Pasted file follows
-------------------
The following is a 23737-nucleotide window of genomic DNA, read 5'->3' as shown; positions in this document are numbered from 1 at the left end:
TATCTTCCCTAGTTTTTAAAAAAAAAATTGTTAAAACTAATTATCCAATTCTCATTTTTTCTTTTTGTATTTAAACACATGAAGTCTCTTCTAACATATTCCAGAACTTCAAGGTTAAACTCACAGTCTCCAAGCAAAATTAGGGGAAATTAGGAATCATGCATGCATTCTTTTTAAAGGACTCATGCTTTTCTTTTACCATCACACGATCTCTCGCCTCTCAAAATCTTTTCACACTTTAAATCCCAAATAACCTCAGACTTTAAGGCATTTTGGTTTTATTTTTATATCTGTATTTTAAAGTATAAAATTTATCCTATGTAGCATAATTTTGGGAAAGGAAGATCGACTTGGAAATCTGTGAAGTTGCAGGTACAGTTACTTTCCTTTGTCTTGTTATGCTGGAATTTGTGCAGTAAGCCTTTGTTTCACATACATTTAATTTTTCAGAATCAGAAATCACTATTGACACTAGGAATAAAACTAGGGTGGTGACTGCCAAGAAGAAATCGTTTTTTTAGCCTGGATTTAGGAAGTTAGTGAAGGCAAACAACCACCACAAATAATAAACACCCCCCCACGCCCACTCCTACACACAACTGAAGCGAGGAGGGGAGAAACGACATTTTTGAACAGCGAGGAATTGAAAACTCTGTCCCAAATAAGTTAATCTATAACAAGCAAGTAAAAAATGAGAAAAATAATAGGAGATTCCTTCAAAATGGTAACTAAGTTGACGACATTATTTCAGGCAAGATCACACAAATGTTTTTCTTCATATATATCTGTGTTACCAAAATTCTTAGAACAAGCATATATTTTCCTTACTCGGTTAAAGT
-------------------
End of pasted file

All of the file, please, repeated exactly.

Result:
The following is a 23737-nucleotide window of genomic DNA, read 5'->3' as shown; positions in this document are numbered from 1 at the left end:
TATCTTCCCTAGTTTTTAAAAAAAAAATTGTTAAAACTAATTATCCAATTCTCATTTTTTCTTTTTGTATTTAAACACATGAAGTCTCTTCTAACATATTCCAGAACTTCAAGGTTAAACTCACAGTCTCCAAGCAAAATTAGGGGAAATTAGGAATCATGCATGCATTCTTTTTAAAGGACTCATGCTTTTCTTTTACCATCACACGATCTCTCGCCTCTCAAAATCTTTTCACACTTTAAATCCCAAATAACCTCAGACTTTAAGGCATTTTGGTTTTATTTTTATATCTGTATTTTAAAGTATAAAATTTATCCTATGTAGCATAATTTTGGGAAAGGAAGATCGACTTGGAAATCTGTGAAGTTGCAGGTACAGTTACTTTCCTTTGTCTTGTTATGCTGGAATTTGTGCAGTAAGCCTTTGTTTCACATACATTTAATTTTTCAGAATCAGAAATCACTATTGACACTAGGAATAAAACTAGGGTGGTGACTGCCAAGAAGAAATCGTTTTTTTAGCCTGGATTTAGGAAGTTAGTGAAGGCAAACAACCACCACAAATAATAAACACCCCCCCACGCCCACTCCTACACACAACTGAAGCGAGGAGGGGAGAAACGACATTTTTGAACAGCGAGGAATTGAAAACTCTGTCCCAAATAAGTTAATCTATAACAAGCAAGTAAAAAATGAGAAAAATAATAGGAGATTCCTTCAAAATGGTAACTAAGTTGACGACATTATTTCAGGCAAGATCACACAAATGTTTTTCTTCATATATATCTGTGTTACCAAAATTCTTAGAACAAGCATATATTTTCCTTACTCGGTTAAAGT